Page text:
ICYMI: Facebook just released “Reactions” – a set of new emojis you can use in addition to the tried and true [thumbs up emoji].
For a long Internet time, Facebook users have pined for an alternative to the “thumbs up,” because the world is not just black or white, a thumbs up or no thumb. For instance, how many times have you seen a loving tribute to a person or a pet that has passed away and wondered, “Should I give a thumbs up in support of my friend’s grief or does a thumbs up look like I’m approving death?” The problem is real.
Fortunately, Facebook was listening. According to their post about the new release, Facebook put a lot of time and research into Reactions. They determined through regional testing and what appears to be in-depth psychological research [pondering emoji] that we need the ability to express: love, surprise or awe, LOLing, sadness and anger – in addition to the general approval of the thumbs up.
[giant smile emoji] Yea! Being able to customize a reaction more succinctly may turn out to be a minor revolution. Perusing the social pundit blogs, the reaction to Reactions has been mixed, though mostly positive. [blushing emoji]
I love seeing a new emoji. I like how designers sculpt a little yellow ball to perfectly capture a particular feeling. Using emojis in communication clears a whole new path for creativity. In fact, challenging friends to write an entire sentence with emojis is one of my favorite new parlor games. [emoji eyeball – emoji heart – emoji cake.]
However, as I step back for the 50K ft. view [airplane emoji], I wonder about the loss of the craft with expression through words. As a writer, it is a looming concern. Are we circling back with digital cave paintings? Are emojis becoming a stand-alone language?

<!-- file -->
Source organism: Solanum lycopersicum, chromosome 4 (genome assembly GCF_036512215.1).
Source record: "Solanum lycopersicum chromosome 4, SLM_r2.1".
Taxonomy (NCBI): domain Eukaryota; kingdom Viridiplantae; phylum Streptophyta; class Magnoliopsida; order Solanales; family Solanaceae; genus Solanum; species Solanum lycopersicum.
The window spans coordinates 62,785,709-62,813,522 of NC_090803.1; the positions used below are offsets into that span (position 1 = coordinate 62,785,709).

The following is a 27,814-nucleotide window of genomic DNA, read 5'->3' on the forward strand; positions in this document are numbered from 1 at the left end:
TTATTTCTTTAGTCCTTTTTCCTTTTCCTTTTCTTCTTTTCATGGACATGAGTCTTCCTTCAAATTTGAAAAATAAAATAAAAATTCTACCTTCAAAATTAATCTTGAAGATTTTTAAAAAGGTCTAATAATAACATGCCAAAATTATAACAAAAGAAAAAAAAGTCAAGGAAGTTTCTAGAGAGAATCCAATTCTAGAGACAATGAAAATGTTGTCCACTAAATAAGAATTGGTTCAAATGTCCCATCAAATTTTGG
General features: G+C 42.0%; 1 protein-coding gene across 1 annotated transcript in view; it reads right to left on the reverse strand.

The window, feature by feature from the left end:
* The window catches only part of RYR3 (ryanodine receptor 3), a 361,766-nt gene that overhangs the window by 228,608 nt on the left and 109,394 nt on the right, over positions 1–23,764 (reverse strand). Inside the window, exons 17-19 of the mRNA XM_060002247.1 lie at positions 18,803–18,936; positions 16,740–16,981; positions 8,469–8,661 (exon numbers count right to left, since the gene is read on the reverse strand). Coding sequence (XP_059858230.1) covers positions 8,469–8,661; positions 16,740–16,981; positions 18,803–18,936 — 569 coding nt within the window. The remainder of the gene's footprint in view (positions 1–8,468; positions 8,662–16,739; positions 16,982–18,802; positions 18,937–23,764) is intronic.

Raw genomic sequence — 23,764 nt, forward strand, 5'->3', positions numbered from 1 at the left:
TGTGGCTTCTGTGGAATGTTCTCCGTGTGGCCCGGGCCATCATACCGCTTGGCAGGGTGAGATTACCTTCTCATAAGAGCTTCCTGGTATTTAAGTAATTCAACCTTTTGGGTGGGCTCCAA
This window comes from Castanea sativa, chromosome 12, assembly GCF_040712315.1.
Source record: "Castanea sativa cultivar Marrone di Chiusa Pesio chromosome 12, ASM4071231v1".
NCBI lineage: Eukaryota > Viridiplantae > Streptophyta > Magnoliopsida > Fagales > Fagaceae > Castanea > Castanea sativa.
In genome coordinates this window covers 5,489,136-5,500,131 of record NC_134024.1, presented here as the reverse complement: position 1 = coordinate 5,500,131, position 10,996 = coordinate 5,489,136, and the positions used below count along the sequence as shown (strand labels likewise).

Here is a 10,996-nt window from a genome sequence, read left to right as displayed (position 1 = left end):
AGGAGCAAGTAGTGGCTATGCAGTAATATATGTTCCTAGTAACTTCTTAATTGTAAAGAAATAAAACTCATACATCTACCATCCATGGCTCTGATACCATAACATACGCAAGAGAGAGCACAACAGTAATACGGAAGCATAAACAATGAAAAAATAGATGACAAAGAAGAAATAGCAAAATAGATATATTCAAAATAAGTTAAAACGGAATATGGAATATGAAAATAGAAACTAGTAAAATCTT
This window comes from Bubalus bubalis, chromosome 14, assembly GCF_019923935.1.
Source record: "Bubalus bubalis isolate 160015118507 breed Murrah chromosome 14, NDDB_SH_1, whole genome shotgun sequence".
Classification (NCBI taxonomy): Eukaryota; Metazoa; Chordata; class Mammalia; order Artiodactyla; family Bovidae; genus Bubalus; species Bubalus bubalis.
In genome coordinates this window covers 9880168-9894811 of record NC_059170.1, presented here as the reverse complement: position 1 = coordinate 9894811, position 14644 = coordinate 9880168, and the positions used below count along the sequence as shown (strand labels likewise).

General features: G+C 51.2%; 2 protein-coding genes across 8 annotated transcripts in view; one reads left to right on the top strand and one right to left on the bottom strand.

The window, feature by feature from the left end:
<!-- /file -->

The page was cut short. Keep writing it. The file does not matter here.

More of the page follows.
Referring back to the example of a Facebook post made by a friend who has lost his pet: In the past, in lieu of the dubious thumbs up, I would take the time to communicate sympathy via words, expressing the nuances of my empathy. Now, I can just click [sad emoji].
I have to believe the new Reactions will help us all enhance our communication with each other and not supplant our words. You can use the sad emoji for your friend’s deceased pet post [sad cat emoji] and add some words about how much you really liked Mr. Snickers [heart emoji].
What do you think? Do the new Reactions satisfy your Facebook expression needs? Did Facebook pick all the right expressions? Do you prefer “emoji” or “emojis” for the plural usage?
I challenge you to answer via emoji. [mischievous emoji]